Framing AIDS in China: A Comparative Analysis of Newspaper Coverage in Yunnan and Henan Provinces

By Xiaoguang Zhu.

Published by The Humanities Collection

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Article: Print $US10.00
Article: Electronic $US5.00

China, which has the second largest HIV/AIDS affected population in Asia, is in the forefront of the global combat against the epidemic. Yunnan and Henan are the two provinces in the country that were affected the earliest by HIV; they remain the most seriously affected. Newspapers play an important role in the framing of epidemic and shaping public opinion. This paper compares the news coverage of HIV/AIDS in China by four popular newspapers published and distributed in Yunnan and Henan from 2001 to 2008. By examining the frames embedded in news discourse, the study aims at uncovering similarities and distinct characteristics of news coverage of the epidemic in the newspapers of the two provinces. In doing so it will explore how the social reality of HIV/AIDS in China is constructed in different provinces, identifying the factors that influence such construction. The results from the analysis revealed the following: (1) that prevention-education frame and political-socioeconomic-cultural frame are the two dominant frames across the four newspapers; (2) that dominant public discourse surrounding HIV/AIDS in China is still morality-centered; and (3) that stigmatization, prejudice and discrimination remain towards those with HIV. The results presented in this paper were from an ongoing PhD research conducted at Macquarie University.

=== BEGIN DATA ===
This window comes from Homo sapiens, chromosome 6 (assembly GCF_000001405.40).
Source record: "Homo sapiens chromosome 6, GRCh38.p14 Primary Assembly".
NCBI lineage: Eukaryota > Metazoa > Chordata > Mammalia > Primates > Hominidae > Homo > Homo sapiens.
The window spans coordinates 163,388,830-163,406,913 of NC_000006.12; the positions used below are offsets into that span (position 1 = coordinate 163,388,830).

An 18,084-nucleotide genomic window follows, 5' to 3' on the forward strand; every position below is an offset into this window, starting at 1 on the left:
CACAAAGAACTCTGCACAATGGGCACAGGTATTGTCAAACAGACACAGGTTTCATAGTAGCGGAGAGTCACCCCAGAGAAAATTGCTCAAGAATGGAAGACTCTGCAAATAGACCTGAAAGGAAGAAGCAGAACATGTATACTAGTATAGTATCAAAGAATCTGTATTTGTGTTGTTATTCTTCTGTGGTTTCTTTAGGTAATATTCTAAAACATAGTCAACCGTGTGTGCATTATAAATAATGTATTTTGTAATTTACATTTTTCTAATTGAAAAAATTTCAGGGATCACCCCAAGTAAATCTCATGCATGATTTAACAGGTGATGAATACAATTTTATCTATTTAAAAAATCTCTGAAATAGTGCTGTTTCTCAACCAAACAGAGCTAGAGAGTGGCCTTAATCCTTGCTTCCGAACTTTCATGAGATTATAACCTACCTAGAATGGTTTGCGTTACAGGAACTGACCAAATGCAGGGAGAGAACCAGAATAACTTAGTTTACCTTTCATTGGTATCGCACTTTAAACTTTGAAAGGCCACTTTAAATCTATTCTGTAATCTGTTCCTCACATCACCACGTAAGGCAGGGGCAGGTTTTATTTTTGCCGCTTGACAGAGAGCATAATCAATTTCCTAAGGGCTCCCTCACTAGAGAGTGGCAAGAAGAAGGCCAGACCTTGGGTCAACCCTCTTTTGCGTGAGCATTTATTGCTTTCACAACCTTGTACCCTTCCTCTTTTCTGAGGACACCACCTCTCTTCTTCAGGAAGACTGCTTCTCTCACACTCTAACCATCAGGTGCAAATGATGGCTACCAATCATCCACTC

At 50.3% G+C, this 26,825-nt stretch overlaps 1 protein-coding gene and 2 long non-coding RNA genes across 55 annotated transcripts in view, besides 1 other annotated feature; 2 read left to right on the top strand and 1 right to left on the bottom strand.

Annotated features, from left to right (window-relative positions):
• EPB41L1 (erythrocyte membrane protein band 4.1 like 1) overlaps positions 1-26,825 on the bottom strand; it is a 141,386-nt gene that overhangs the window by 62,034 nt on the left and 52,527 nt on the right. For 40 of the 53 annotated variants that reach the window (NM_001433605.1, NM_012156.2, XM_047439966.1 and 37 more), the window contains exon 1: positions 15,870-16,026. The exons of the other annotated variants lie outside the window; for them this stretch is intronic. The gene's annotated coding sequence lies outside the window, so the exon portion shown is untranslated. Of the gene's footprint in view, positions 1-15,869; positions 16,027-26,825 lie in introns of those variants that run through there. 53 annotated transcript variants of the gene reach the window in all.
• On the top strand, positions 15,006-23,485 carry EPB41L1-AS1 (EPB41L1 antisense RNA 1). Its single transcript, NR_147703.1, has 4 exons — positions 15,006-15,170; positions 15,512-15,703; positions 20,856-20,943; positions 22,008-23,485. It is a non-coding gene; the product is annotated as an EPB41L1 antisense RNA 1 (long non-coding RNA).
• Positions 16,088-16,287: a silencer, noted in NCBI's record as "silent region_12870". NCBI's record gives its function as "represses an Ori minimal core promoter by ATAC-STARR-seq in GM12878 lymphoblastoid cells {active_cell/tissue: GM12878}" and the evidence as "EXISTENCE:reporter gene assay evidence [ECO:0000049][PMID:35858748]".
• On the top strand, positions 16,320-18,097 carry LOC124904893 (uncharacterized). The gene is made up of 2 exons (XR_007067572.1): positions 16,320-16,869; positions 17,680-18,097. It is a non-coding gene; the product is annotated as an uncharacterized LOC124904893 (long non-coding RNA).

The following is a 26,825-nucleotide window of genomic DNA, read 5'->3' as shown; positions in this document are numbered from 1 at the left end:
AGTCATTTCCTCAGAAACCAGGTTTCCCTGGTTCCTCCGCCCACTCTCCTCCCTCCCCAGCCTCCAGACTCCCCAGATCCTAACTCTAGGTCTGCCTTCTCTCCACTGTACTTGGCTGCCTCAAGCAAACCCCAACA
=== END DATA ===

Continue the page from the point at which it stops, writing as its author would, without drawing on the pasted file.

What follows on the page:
Keywords: HIV/AIDS, Epidemic, Framing, China, Provincial Newspapers, Henan and Yunnan Province

International Journal of the Humanities, Volume 8, Issue 6, pp.203-216. Article: Print (Spiral Bound). Article: Electronic (PDF File; 811.532KB).

Xiaoguang Zhu

Ph.D Candidate, Centre of International Communication, Department of Media, Music and Cultural Studies, Faculty of Arts, Macquarie University, Sydney, New South Wales, Australia

PhD candidate in the Department of Media, Music, Communications and Cultural Studies, Faculty of Arts, Macquarie University in Australia. The areas of author’s interests include health communication; development communication; communication for social change; radio and television journalism and production.

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